Matt: There’s a reference to a past movie of yours – The Rock. Is that something you got to throw in or did writer Chris Fedak put that himself into the script?
Michael: No, that was me. I throw in a lot of comedy here and there. Sean Connery had passed away and he had always taken me under his wing. I learned a lot from him on The Rock. It’s also a commentary on these kids. The younger generation can quote my movies better than I can.
Interview - Author Aaron Blabey on 'The Bad Guys'
- Written by Matthew Toomey
The Bad Guys is an animated feature with a timely release in Australia to align with the Easter school holidays. I recently had the chance to speak with Australian author Aaron Blabey about his much-loved books being adapted for the big screen…
Matt: I’m sure it’s something a lot of authors think about when writing books. Was there a point where you thought The Bad Guys could make a good movie or TV show?
Aaron: The DNA was always in there but when I wrote the first book, I hadn’t had any real commercial success. It was beyond a flight of fantasy at the time but then, a part of me went “you know what… I love movies so much and I’m going to deliberately write something that is my version of movie except in book form.” Everyone picked up on that instantly, including movie studios, which is why there was so much interest so suddenly.
Matt: So how does it work? How do they contact you and say “we want to buy the rights to your books”?
Aaron: We had heard whisperings that a couple of studios were interested. The book had done well very quickly in American schools so word had got around that way. I flew across and had the strangest week of my life and the end of 2016 and met the heads of all the studios. A number of them were aggressively pursuing it. Dreamworks kept rising to the top of being the obvious choice.
When my eldest was little, Kung Fu Panda had just been released and I always felt the tone of that was perfect. It was what I was hoping to achieve with this.
Matt: Do you give up full creative control once you sign the rights over or are there things you still get a say over when the script is being written and the film being made?
Aaron: That can certainly happen but I had a deal as an executive producer so I’ve been across each draft of the screenplay, each cut of the movie, and each major discussion about the film. If the studio decides to go rogue there’s not much you can do about it but Dreamworks have been sensational from the start and incredibly inclusive and respective to the point of almost being reverent about the source material.
Two of the major gags from the trailer are directly from the book. It blows my mind that gags I came up with 8 years ago are now suddenly everywhere. It’s the most wonderful thing.
Matt: With an animated film I guess you see parts of it being put together but when did you finally get to see the finished product?
Aaron: I’ve seen the whole thing in various forms many, many times but because of COVID-19, I haven’t been able to travel back and forth to the United States and so I’ve been watching it all on my laptop with “property of Dreamworks – do not copy – do not copy” written all over it.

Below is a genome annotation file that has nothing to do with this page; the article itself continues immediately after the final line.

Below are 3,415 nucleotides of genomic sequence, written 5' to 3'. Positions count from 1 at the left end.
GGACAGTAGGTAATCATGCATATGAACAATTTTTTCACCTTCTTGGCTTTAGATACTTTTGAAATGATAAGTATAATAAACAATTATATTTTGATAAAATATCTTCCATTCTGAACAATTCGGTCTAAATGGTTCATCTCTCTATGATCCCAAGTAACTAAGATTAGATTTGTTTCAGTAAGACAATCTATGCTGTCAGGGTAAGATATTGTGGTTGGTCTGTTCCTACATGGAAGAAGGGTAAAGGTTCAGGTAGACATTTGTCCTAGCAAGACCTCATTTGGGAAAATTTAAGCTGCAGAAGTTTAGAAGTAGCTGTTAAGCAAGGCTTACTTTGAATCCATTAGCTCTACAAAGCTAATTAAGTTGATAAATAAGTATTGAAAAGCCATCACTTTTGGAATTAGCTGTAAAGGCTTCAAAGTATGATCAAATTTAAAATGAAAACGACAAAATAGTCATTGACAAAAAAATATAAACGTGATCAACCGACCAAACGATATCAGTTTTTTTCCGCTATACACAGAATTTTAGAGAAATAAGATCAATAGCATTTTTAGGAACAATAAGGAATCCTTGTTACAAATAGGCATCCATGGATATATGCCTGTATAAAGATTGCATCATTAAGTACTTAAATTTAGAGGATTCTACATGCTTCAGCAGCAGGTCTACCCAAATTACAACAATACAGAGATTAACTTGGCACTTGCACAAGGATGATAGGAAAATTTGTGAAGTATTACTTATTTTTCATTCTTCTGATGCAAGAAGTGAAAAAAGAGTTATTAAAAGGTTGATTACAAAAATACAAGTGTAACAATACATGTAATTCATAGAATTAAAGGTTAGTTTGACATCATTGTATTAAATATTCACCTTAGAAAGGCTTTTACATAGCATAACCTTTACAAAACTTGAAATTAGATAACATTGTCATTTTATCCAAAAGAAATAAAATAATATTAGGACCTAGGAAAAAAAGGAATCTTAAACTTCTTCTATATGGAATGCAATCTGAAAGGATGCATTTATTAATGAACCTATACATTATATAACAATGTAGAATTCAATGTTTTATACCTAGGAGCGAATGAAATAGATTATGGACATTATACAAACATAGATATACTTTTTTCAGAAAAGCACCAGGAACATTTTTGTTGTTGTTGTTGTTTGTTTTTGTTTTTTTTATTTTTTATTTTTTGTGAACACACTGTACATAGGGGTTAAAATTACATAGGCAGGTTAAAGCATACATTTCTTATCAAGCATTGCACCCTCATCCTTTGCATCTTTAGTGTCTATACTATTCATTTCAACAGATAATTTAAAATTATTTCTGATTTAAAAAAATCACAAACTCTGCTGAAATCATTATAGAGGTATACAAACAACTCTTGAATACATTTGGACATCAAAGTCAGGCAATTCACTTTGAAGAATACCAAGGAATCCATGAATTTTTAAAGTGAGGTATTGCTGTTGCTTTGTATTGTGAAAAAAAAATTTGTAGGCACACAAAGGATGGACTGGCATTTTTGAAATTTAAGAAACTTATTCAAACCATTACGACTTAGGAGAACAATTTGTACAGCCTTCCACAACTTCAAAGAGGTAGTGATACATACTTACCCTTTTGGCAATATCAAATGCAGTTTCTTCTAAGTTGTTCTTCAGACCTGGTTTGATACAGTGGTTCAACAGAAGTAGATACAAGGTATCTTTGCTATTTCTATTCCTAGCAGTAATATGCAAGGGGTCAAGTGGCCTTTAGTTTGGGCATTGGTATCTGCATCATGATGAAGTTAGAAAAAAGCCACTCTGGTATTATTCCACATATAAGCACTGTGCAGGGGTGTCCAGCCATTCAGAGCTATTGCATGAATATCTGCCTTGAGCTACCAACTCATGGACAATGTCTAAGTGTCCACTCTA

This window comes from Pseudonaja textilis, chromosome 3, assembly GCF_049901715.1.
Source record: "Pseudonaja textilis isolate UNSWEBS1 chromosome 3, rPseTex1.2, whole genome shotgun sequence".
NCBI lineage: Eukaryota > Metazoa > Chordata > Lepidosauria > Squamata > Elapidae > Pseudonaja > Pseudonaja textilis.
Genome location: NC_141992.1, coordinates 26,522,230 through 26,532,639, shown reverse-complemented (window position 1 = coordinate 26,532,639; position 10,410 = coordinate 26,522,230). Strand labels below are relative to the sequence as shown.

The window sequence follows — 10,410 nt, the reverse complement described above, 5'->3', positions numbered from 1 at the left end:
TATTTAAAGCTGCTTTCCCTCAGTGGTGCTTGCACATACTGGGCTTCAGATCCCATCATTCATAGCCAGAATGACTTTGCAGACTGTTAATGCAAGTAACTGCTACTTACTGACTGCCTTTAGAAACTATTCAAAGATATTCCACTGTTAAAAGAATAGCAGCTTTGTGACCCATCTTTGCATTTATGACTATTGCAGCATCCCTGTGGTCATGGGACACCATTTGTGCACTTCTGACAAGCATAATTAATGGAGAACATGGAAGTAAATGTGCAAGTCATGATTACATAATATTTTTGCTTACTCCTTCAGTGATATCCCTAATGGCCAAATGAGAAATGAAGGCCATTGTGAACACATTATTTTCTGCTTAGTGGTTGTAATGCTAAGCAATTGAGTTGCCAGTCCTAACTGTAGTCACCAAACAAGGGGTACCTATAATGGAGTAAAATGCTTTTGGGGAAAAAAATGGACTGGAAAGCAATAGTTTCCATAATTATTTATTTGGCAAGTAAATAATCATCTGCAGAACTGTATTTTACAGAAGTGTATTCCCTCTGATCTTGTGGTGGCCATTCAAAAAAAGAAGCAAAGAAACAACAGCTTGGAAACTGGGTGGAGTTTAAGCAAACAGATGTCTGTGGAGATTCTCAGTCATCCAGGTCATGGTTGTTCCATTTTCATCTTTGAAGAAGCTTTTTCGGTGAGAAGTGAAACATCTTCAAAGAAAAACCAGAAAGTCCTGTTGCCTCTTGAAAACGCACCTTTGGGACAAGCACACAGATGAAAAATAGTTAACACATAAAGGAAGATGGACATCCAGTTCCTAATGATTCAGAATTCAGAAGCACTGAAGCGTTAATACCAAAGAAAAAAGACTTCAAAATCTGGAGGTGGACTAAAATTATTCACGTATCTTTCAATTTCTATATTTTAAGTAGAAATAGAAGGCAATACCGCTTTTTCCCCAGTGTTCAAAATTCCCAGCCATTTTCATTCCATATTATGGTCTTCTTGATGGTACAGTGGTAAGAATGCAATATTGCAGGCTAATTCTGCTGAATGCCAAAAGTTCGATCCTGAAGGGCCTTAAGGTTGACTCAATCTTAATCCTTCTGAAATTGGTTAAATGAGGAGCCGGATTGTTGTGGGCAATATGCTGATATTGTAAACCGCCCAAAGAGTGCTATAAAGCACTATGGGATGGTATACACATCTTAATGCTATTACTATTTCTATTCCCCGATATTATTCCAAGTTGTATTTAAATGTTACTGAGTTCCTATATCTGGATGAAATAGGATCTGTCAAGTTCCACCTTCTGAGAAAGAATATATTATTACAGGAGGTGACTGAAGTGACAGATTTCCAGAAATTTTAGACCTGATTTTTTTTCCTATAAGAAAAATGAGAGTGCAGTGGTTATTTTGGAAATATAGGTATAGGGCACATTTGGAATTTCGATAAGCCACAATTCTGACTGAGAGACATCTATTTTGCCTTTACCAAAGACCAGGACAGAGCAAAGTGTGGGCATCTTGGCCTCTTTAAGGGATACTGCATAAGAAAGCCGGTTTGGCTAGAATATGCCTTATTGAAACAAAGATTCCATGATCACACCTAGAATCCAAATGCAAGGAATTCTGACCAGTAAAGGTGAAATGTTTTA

It was a couple of weeks ago when I got to sit in a cinema with a small audience and see it on the big screen. It was pretty sensational. It’s only just been finished with the final sound mix and that added a whole other layer to it given movies in many ways are 50-50 between sound and visuals. I’m not very good at pretending to like things if I don’t… but I think they’ve hit this out of the park.
Matt: Did you get to take family and friends along to that screening?
Aaron: No, that’s happening this coming weekend. I went down to Melbourne to do some media but the actual Australian premiere will be in Sydney. That’s where my family will see it for the first time. My two boys made a conscious choice to not see it until it was fully done which is impressive for a couple of kids. I kept telling them how it was changing and evolving and shifting and they said “we just want to see the movie” so were happy to wait.
Matt: The animation is top-notch and the voice cast have been well chosen. Do you have a favourite character from the movie? One that translates best from your books?
Aaron: It’s really hard to choose which is a great situation to be in. I feel like they’ve nailed all of them. My personal favourite, because it’s always been my favourite character, is Mr Snake. He’s the most troubled by the situation they’re in and, in many ways, he’s the centre of the book series. If my book series was Star Wars, he’d be Anakin Skywalker on his Darth Vader journey. He’s that guy. I love what they’ve done with him but the whole cast is extraordinary.
Matt: The same question I have about the movie also applies to the books – how do you get in the head of 6-year- old or 9-year-old and know the best way to target a story towards them?
Aaron: I have to time travel now because my kids have grown up but at the time, it was about what would make my two kids laugh and what would hold their attention and make them want to know what comes next. That was it really. That then opened a whole bunch of doors about what would have worked for me at that age and that’s what led me to muck around with the iconography of stuff from older age groups. That’s how I end up doing a mash-up which I’ve described as Tarantino for kids from the start of the book series.
Matt: Your books are already very popular. Do you hope this will spur even further interest in them?
Aaron: That’s the big question. I dread to think. All on our own, we’ve sold 30 million books across 8 years. It’s significant this giant movie is about to drop but who knows? It’s a win either way.
Matt: If this movie is a big success as we hope, is there a chance we’ll see further movies? Do Dreamworks have the rights to that as well?
Aaron: Yeah, they’re in the whole way. Yes, it will entirely depend on the response to the first one but if it is popular, I’m sure you’ll see a bunch of them.